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Discussion Starter #1
I have been on the prowl for a new varmint rifle. A fella on PennsWoods contacted me with a Remington model 700 BLD in 204 Ruger. He says it has not even been through two boxes of factory ammo yet. It is a beautiful rifle with laminated wood and blued 24" barrel. He is asking $550 for the rifle by itself.

Now, I went to do some research on the rifle and can not even find another one like it anywhere on the net! Does this appear to be a good price for this rifle? To me, it seems fair but I like to get opinions from the peanut gallery as well.

Thanks everyone!
 

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Discussion Starter #5
scapper said:
Ask him how it shoots.The price seem right to me.
He says it shoots great with the factory ammo he has tried.

So Remington discontinued the BDL altogether? Now they only make the CDL? Just getting some background on the rifle here.
 

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I DOUBT IT IS A BDL, I DO NOT THINK THEY MADE A BDL IN 204. They did however make a vls laminate beavertail forend with the bdl style floorplate and a heavy barrel wwith no sights in a 204, i am am sure that is what this is. if it is a bdl it would have wood stock and open sights with a sporter barel unless it was a vs model and they were stopped being made before the 204 was introduced. if it has a bdl stock i believe the laminate stock was replaced with the wood. look on remingtons website under history and i am sure you are not going to find a bdl made in a 204, it was only made in a vls laminate. Now on to the price, in te vls i have seen these same rifles from 550 to 625 new because there was no interest in the caliber in that configuraton and they discontinued it quite quickly. If you find the same rifle in a 243, 22-250, or 223 they run 625-650 used and up 725-750 new. Basing all this off from memory so if someone knows different, please correct me. I would not buy the caliber, I think it is a dead duck caliber that only true rifle looneys know about and resale [censored] on them, and it does nothing a 22-250 cannot do...... but if you are a rifle looney maybe it fits your bill.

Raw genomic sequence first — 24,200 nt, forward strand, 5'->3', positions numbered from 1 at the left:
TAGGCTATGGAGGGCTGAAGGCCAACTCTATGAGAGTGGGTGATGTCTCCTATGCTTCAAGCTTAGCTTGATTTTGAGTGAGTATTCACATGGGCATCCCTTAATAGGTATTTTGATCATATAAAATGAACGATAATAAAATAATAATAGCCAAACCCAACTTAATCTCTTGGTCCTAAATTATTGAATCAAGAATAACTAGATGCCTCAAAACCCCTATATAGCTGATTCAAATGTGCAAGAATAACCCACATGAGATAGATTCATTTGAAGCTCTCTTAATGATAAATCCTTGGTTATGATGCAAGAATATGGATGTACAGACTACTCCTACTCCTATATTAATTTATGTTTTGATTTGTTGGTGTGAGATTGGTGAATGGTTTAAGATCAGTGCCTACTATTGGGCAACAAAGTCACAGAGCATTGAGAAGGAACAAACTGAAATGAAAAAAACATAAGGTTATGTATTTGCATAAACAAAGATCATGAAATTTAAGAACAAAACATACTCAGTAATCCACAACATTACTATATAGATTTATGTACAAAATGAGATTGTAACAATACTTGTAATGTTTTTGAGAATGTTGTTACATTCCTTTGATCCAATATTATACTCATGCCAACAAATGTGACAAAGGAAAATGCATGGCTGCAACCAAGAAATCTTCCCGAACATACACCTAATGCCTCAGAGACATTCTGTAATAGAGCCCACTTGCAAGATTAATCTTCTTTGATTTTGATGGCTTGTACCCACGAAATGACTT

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Discussion Starter #7
To be honest with you I do not have a lot of interest in this rifle. I just figured if I could get a good deal on a nice rifle then, ok. I had a nice 223 all lined up on this site but the seller never sent me pictures when he said he was going to. I was ready to set up a meeting to possibly buy it but then never heard from him again...this was just last week. I was very interested in his Savage LRPV but have started shopping around again.

Thanks for the replies!
 

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Seems fair enough, but if you intend on really long range varminting, I think the 204 is light. I mean past 300 yards, drift becomes a major factor. If you don't plan shooting farther than that, no issue.
 

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First off - I am a Remington 700 fan, particularly the 700 BDL series. I don't feel the current SPS, while still a good rifle is of equal to the 700BDL's. If a true BDL, particularly varmint edition then $550 wouldn't be bad. That being said and if you want a 204 - you can buy a few new Savage models NIB for much less that will shoot equal or better. My personal 204 is the CZ527 American Varmint that shoots 10 shots in .75 inch with factory ammo all day any day and I paid under $500 new for that. The 204 has a great following and as said out to about 300 yards is a super cartridge with virtually no recoil so you can stay in the scope and see the hits.
 

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Discussion Starter #10
huntin-nut said:
First off - I am a Remington 700 fan, particularly the 700 BDL series. I don't feel the current SPS, while still a good rifle is of equal to the 700BDL's. If a true BDL, particularly varmint edition then $550 wouldn't be bad. That being said and if you want a 204 - you can buy a few new Savage models NIB for much less that will shoot equal or better. My personal 204 is the CZ527 American Varmint that shoots 10 shots in .75 inch with factory ammo all day any day and I paid under $500 new for that. The 204 has a great following and as said out to about 300 yards is a super cartridge with virtually no recoil so you can stay in the scope and see the hits.
I'm sure I will end up buying a 204, 223 or 22-250 that I find a really good deal on. I do not really have experience shooting over 300 yards so I think any of those chamberings will do for me.
 
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